Meanwhile, issues of race and policing have educators talking about how to foster conversations about social justice in school.

In the wake of police-related killings that rocked the nation, five Memphis teachers talked about how they tackle difficult conversations about race all year long.

School closures made headlines again in Memphis — with more closings likely.

Closing schools has become an annual event as Tennessee’s largest district loses students and funding, and this year was no exception. The shuttering of Carver and Northside high schools brought the total number of district-run school closures to at least 21 since 2012. And more are likely. This month, Shelby County Schools is scheduled to release a facilities analysis that should set the stage for future closures. Superintendent Dorsey Hopson has said the district needs to shed as many as two dozen schools — and 27,000 seats — over the next four years. A Chalkbeat analysis identifies 25 schools at risk.

Exacerbating the challenges of shifting enrollment, families in Foote Homes scrambled to register their children for school as Memphis’ last public housing project prepared to close this month amid a delay in delivering housing vouchers to move elsewhere.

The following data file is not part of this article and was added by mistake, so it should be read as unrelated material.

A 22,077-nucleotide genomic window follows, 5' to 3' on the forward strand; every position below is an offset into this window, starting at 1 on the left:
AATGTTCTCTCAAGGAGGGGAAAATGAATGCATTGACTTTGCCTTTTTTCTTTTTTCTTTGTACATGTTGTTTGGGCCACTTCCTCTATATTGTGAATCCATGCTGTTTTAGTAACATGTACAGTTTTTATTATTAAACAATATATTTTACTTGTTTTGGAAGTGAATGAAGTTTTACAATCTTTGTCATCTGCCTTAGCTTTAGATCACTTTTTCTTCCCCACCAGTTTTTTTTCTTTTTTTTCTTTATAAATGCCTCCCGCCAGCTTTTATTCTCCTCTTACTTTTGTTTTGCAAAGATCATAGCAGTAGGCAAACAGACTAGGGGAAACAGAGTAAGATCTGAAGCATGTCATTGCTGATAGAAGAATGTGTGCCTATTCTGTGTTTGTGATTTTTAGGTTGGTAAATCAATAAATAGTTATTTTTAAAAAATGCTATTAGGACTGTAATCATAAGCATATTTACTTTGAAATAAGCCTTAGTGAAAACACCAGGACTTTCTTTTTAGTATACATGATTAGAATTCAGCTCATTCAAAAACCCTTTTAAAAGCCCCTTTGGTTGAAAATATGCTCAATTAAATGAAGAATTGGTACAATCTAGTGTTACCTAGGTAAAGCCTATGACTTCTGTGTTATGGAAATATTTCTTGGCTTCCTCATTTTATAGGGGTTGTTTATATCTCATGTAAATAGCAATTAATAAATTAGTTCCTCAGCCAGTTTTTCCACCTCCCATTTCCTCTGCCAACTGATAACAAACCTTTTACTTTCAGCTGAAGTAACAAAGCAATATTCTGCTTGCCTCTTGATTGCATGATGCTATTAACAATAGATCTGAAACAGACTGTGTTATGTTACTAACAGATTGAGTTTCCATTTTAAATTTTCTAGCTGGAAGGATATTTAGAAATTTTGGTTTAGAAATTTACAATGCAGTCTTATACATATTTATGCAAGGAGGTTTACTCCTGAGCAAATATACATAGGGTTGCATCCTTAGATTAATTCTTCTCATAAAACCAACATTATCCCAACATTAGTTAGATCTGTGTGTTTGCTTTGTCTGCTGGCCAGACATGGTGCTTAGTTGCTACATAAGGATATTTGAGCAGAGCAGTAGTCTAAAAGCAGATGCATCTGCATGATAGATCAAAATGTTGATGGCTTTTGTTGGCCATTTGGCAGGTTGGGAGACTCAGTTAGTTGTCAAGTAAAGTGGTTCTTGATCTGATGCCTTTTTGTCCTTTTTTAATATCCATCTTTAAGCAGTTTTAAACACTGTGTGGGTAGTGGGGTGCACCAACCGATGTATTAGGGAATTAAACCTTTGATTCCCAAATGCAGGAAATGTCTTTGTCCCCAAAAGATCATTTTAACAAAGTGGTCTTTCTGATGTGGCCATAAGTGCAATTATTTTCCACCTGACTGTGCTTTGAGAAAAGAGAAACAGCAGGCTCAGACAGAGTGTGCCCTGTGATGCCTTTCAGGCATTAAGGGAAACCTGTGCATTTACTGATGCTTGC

The new school year has officially begun, with the budget approved not a moment too soon for Shelby County Schools.

District leaders that began the budget season facing an $86 million shortfall eventually convinced county commissioners to significantly increase local funding, while also pulling some money from the school system’s reserve funds. The result is a $959 million budget that gives most of the district’s teachers a 3 percent raise and restores funding for positions deemed critical for continued academic progress.

The district also unveiled its first annual report on its growing sector of charter schools.

With charter schools now firmly entrenched in Memphis’ educational landscape, a Shelby County Schools analysis shows a mixed bag of performance, while calling on traditional and charter schools to learn from each other and promising better ways to track quality.